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or stammer or is altogether silent, they ask if it obey the laws of epic or of tragedy, of historical painting or of landscape. While making a verbal pretence of agreeing, or yielding a feigned obedience, artists have, however, really always disregarded these laws of the kinds. Every true work of art has violated some established kind and upset the ideas of the critics, who have thus been obliged to broaden the kinds, until finally even the broadened kind has proved too narrow, owing to the appearance of new worlcs of art, naturally followed by new scandals, new upsettings and—new broadenings.'
To the same theory are due the prejudices, owing to which at one time (is it really passed ?) people used to lament that Italy had no tragedy (until one arose who bestowed such a wreath, which alone of adornments was wanting to her glorious locks), nor France the epic poem (until the Henriade, which slaked the thirsty throats of the critics). Eulogies accorded to the inventors of new kinds are connected with these prejudices, so much so, that in the seventeenth century the invention of the mockheroic poem seemed an important event, and the honour of it was disputed, as though it were the discovery of America. But the works adorned with this name (the Secchia rapita and the Scherno degli Dei) were still-born, because their authors (a slight drawback) had nothing new or original to say. Mediocrities racked their brains to invent new kinds artificially. The piscatorial eclogue was added to the pastoral, and finally the military eclogue. The Aminta was dipped and became the Alceo. Finally, there have been historians of art and literature, so much fascinated with these ideas of kinds, that they claimed to write the history, not of individual and real literary and artistic works, but of those empty phantoms, their kinds. They have claimed to portray, not the evolution of the artistic spirit, but the evolution of kinds.
The philosophical condemnation of artistic and literary kinds is found in the formulation and demonstration of what artistic activity has always done and good taste always recognized. What are we to do if good taste and the real fact, when reduced to formulas, sometimes assume the air of paradoxes?
Empirical It is not scientifically incorrect to talk of tragedies, "dMsions'of comedies, dramas, romances, pictures of everyday life, kinds. battle-pieces, landscapes, seascapes, poems, versicles, lyrics, and the like, if it be only with a view to be understood, and to draw attention to certain groups of works, in general and approximately, to which, for one reason or another, it is desired to draw attention. To employ words and phrases is not to establish laws and definitions. The mistake only arises when the weight of a scientific definition is given to a word, when we ingenuously let ourselves be caught in the meshes of that phraseology. Pray permit me a comparison. The books in a library must be arranged in one way or another. This used generally to be done by a rough classification of subjects (among which the categories of miscellaneous and eccentric were not wanting); they are now generally arranged by sizes or by publishers. Who can deny the necessity and the utility of such arrangements? But what should we say if some one began seriously to seek out the literary laws of miscellanies and of eccentricities, of the Aldines or Bodonis, of shelf A or shelf B, that is to say, of those altogether arbitrary groupings whose sole object was their practical utility. Yet should any one attempt such an undertaking, he would be doing neither more nor less than those do who seek out the cesthetic laws which must in their belief control literary and artistic kinds.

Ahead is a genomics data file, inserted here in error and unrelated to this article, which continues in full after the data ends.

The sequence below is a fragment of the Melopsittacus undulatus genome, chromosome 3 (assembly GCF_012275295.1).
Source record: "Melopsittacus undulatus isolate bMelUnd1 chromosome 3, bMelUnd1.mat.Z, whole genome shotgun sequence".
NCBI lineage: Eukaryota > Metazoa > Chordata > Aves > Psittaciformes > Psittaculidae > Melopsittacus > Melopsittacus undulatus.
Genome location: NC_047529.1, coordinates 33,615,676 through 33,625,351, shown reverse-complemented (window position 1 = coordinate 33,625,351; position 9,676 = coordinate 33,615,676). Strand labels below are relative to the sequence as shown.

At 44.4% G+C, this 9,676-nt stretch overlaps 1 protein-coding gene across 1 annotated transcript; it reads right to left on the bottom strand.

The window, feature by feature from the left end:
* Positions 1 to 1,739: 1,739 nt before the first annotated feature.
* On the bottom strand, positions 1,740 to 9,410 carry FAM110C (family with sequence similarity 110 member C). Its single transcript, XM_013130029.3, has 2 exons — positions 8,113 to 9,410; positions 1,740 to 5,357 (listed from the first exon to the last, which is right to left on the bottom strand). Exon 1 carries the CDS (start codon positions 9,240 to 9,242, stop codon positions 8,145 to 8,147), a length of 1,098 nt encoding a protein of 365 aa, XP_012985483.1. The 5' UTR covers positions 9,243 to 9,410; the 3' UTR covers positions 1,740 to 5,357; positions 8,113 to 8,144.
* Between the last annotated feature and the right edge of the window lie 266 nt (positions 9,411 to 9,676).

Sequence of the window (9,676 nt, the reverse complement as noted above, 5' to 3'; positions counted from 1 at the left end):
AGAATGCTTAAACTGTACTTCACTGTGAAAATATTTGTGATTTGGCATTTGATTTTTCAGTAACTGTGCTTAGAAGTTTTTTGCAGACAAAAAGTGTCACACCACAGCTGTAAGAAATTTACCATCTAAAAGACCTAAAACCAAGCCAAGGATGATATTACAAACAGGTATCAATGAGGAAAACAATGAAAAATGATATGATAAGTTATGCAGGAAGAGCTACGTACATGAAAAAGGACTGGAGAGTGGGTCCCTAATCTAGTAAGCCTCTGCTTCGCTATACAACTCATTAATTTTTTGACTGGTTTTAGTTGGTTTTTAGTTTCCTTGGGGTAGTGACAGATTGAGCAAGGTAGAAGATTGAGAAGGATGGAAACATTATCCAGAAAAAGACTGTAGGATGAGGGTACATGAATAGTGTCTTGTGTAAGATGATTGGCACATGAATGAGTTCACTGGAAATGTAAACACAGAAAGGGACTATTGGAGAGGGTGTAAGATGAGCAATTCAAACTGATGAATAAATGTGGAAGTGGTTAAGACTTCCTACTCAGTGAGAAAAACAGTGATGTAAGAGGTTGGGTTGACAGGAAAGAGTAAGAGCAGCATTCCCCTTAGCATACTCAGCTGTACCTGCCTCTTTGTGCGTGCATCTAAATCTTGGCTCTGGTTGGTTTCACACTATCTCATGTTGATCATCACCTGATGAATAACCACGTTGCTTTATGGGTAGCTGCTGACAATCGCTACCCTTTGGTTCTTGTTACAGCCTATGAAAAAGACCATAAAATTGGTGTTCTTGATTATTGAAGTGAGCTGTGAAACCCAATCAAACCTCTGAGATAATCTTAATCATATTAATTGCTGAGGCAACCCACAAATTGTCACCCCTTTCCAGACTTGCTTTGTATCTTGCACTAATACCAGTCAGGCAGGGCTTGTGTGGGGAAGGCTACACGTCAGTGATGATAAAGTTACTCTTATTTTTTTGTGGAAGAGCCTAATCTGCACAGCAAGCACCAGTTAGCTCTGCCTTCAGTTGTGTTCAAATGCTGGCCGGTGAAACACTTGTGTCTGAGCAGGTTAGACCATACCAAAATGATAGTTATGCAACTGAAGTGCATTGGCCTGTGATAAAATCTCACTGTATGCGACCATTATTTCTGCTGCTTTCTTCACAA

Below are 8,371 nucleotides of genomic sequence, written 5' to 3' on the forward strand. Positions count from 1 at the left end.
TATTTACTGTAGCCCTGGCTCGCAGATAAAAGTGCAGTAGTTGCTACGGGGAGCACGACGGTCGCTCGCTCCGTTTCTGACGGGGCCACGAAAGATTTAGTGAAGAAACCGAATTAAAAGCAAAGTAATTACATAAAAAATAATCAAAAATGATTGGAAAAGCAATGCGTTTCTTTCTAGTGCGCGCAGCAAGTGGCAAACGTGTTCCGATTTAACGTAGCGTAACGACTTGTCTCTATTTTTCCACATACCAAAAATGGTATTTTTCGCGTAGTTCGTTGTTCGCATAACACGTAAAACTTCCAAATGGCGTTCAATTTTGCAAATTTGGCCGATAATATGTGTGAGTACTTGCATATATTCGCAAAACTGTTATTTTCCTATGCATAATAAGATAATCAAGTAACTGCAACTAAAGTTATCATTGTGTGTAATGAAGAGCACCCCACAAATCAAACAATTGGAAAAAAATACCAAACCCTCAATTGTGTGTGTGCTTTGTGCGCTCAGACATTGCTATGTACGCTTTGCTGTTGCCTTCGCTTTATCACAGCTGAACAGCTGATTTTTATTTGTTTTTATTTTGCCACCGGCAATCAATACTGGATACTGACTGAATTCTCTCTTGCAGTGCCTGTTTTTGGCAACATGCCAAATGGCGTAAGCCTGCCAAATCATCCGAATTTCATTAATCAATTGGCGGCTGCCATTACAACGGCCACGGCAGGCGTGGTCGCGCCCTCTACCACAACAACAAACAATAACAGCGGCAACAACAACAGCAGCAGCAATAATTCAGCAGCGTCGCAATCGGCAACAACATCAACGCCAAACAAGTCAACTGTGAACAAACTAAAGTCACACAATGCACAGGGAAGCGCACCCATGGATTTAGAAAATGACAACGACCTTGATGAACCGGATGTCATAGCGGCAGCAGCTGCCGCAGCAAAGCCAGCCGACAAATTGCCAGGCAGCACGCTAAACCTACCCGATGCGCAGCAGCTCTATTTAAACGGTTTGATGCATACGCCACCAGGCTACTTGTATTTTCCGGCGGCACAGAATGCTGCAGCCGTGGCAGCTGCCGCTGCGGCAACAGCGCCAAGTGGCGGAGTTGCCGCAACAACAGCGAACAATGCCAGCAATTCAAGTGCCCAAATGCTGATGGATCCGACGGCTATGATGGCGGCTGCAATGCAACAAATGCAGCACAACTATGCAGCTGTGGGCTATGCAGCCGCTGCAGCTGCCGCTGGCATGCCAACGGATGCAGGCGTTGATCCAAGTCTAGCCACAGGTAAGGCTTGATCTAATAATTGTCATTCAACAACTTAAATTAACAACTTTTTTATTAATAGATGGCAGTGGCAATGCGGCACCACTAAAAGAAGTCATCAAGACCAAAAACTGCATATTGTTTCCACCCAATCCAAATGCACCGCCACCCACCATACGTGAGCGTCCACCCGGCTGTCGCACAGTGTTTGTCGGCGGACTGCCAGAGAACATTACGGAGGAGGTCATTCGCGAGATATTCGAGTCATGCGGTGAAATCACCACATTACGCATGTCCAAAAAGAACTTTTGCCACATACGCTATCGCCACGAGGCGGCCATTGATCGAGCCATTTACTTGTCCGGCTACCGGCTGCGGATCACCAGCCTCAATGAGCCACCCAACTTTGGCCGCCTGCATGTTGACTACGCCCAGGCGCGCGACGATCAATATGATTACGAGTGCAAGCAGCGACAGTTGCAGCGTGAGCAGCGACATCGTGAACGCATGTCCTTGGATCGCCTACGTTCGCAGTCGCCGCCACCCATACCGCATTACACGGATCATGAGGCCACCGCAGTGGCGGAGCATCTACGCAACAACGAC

ANALOGOUS ERRORS IN THE THEORY OF
The better to confirm these criticisms, it will be useful to
Historical intellectualism has opened the way to the Criticism of many attempts, made especially during the last two centuries and continued to-day, to discover a philosophy of history, an ideal history, a sociology, a historical psychology, or whatever else a science may be called, whose object is to extract from history concepts and universal laws. What must these laws, these universals be? Historical laws and historical concepts? In that case, an elementary acquaintance with the theory of knowledge suffices to make clear the absurdity of the attempt. When such expressions as a historical law, a historical concept are not simply metaphors colloquially employed, they are truly contradictory terms: the adjective is as unsuitable to the substantive as in the expressions "qualitative quantity" or "pluralistic monism." History implies concreteness and individuality, law and concept mean abstractness and universality. But if the attempt to extract historical laws and concepts from history be abandoned, and it be merely desired to draw from it laws and concepts, the attempt is certainly not frivolous; but the science thus obtained will be, not a philosophy of